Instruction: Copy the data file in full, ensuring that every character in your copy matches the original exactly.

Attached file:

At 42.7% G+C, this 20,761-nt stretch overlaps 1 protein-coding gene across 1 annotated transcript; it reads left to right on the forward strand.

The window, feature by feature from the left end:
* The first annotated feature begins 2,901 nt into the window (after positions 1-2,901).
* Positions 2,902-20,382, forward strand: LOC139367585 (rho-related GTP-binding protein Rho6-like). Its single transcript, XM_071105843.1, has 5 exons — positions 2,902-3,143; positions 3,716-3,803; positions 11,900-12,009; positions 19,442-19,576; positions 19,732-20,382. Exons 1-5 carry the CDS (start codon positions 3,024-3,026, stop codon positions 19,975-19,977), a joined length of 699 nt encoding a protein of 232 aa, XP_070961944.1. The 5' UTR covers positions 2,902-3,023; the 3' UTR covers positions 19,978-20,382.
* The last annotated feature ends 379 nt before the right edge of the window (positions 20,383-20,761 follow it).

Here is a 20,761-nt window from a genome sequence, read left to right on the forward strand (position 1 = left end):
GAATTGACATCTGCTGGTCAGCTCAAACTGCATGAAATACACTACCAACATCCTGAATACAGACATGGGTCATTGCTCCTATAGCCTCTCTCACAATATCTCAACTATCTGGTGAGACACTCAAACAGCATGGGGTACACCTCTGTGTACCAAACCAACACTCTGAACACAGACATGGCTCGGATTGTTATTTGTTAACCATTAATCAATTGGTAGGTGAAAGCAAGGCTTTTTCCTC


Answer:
At 42.7% G+C, this 20,761-nt stretch overlaps 1 protein-coding gene across 1 annotated transcript; it reads left to right on the forward strand.

The window, feature by feature from the left end:
* The first annotated feature begins 2,901 nt into the window (after positions 1-2,901).
* Positions 2,902-20,382, forward strand: LOC139367585 (rho-related GTP-binding protein Rho6-like). Its single transcript, XM_071105843.1, has 5 exons — positions 2,902-3,143; positions 3,716-3,803; positions 11,900-12,009; positions 19,442-19,576; positions 19,732-20,382. Exons 1-5 carry the CDS (start codon positions 3,024-3,026, stop codon positions 19,975-19,977), a joined length of 699 nt encoding a protein of 232 aa, XP_070961944.1. The 5' UTR covers positions 2,902-3,023; the 3' UTR covers positions 19,978-20,382.
* The last annotated feature ends 379 nt before the right edge of the window (positions 20,383-20,761 follow it).

Here is a 20,761-nt window from a genome sequence, read left to right on the forward strand (position 1 = left end):
GAATTGACATCTGCTGGTCAGCTCAAACTGCATGAAATACACTACCAACATCCTGAATACAGACATGGGTCATTGCTCCTATAGCCTCTCTCACAATATCTCAACTATCTGGTGAGACACTCAAACAGCATGGGGTACACCTCTGTGTACCAAACCAACACTCTGAACACAGACATGGCTCGGATTGTTATTTGTTAACCATTAATCAATTGGTAGGTGAAAGCAAGGCTTTTTCCTC